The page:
When I finished my first novel, the only people who read it before it was published were my wife and my editor. I was nervous in anticipation of their reactions, but the suggestions they gave me made the book that much better. Luckily my editor looked at the content and quality of the story along with the punctuation and grammar issues.
My second novel went to a couple of additional readers. I had heard of the concept of beta readers and my editor participated as a beta reader for various authors. A beta reader is someone who reads your book before the final edit. They look for things like the quality of the story, continuity (if your book is part of a series) and the overall appeal of the book.
At first, as I looked at the concept of beta readers, I was hesitant to give away free copies of my book. It was both a matter of trust and economics. As a fledgling indie author, every sale counted. The idea of giving books away, in my opinion, took profits directly from my pocket. Then I looked at this objectively. If these beta readers liked the book, even if they told two friends about my work, my sales could actually increase. Beyond that, I would be able to publish a better product. I know from my work in the Information Technology field, where details are extremely important, additional sets of eyes can help you catch things that you might have missed otherwise.
The group of beta readers that I used for this first attempt at this venture was a small group of trusted acquaintances including my editor’s sister, an English teacher, and a couple of other voracious readers. The benefits I received in return for this preview of the new book were immense. One reader spotted continuity and consistency errors between the first novel in the series and this one. The English teacher spotted some grammatical and punctuation things that my editor missed.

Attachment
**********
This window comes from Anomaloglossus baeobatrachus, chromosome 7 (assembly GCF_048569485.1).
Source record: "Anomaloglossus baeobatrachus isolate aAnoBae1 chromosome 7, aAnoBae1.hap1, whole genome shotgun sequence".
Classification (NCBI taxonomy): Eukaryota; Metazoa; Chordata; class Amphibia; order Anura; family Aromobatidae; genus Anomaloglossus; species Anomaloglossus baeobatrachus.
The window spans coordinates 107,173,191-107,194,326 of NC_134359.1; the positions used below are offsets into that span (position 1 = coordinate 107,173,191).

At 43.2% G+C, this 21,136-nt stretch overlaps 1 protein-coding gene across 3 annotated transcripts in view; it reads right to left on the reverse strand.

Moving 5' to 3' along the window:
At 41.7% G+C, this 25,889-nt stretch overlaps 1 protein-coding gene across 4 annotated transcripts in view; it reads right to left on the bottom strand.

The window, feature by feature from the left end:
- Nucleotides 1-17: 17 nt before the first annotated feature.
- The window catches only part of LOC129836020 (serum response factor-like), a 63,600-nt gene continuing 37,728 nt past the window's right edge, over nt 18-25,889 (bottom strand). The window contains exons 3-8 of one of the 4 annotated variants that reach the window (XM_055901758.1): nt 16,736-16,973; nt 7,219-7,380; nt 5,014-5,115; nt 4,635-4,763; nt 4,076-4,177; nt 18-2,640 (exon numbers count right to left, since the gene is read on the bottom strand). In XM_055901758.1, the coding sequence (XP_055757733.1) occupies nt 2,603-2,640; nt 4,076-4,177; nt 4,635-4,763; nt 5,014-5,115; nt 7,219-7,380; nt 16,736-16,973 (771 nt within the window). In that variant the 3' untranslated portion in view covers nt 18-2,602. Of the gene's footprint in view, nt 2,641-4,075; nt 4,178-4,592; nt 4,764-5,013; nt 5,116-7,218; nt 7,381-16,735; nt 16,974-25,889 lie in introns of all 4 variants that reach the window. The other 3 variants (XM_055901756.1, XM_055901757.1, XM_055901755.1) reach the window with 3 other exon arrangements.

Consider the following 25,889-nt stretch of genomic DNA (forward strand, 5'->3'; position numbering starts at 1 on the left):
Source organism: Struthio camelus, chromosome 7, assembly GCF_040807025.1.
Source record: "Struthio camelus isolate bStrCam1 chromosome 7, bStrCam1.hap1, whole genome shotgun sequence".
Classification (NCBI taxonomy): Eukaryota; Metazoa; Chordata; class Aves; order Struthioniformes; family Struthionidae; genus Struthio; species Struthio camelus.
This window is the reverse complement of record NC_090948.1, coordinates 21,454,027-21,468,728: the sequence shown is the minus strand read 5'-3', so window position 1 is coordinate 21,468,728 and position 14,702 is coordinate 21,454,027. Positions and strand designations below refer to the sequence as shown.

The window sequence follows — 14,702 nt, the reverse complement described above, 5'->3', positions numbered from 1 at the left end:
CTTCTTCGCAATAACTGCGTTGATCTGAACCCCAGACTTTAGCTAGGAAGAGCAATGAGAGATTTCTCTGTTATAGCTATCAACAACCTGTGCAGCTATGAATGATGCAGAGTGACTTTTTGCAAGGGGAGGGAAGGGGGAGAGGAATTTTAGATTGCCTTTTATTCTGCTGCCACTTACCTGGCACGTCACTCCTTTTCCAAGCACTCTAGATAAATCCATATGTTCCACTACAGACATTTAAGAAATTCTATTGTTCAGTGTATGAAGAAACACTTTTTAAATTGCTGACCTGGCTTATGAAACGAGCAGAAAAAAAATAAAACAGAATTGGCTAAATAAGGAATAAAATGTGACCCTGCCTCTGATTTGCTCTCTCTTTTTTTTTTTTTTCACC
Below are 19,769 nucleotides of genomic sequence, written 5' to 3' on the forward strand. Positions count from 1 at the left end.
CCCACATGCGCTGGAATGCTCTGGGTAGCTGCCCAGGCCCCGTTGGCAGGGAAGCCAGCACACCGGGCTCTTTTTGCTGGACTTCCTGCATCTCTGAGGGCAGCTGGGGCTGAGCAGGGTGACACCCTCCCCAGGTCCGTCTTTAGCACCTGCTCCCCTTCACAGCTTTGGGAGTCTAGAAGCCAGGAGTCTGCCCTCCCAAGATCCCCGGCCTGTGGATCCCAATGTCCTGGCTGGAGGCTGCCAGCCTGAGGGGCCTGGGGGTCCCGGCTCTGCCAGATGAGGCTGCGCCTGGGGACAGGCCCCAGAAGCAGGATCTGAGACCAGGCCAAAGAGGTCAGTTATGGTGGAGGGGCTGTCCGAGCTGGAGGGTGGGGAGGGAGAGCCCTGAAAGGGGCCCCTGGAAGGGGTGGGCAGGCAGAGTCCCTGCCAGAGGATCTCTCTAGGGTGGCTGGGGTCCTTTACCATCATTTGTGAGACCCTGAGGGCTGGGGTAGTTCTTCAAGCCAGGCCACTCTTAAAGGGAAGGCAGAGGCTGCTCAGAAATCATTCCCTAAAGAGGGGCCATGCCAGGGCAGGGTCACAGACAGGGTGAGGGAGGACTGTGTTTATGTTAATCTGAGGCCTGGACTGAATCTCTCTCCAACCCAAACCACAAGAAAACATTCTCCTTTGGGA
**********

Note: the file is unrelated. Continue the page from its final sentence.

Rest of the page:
Overall, this was a huge benefit for me and for the quality of the book. Sales were not affected as this book outsold the first by a large margin upon release. For my subsequent novels, I expanded the universe of beta readers somewhat and also moved on to issuing advance reader copies. I’ll have more on that topic in a subsequent post.
I encourage all indie authors to use beta readers. It has helped me improve my product and has helped me further engage with readers. One of the aspects of the reputation of indie authors is a lack of quality. The use of editors and beta readers can help us overcome this stigma and improve the quality of what we produce.
When you are looking for beta readers, you can start with people who have been engaged with you during your writing process. I would avoid family members or fans. You don’t want a flood of positive feedback. You want realistic and constructive criticism that will help you improve and gain more readers and exposure in this highly competitive environment.
So, here are the pros and cons of beta readers as I see them. Your mileage may vary.
- Improved quality of your work
- Identification of significant flaws
- Better continuity and consistency (if your book is part of a series)
- More exposure through word of mouth
- A better idea of how your book will be received
- Identification of flaws could mean significant rework and delays in releasing your book
- Compromising the security of your book. Dishonest beta readers could upload your book to unauthorized download sites. Piracy of eBooks is a huge problem.
It’s up to you whether you use beta readers. I have found benefits that I believe outweigh the downside.
As always, I would love to hear back from you. Tell me about your experiences with or as beta readers. Let’s help each other. Indie authors unite!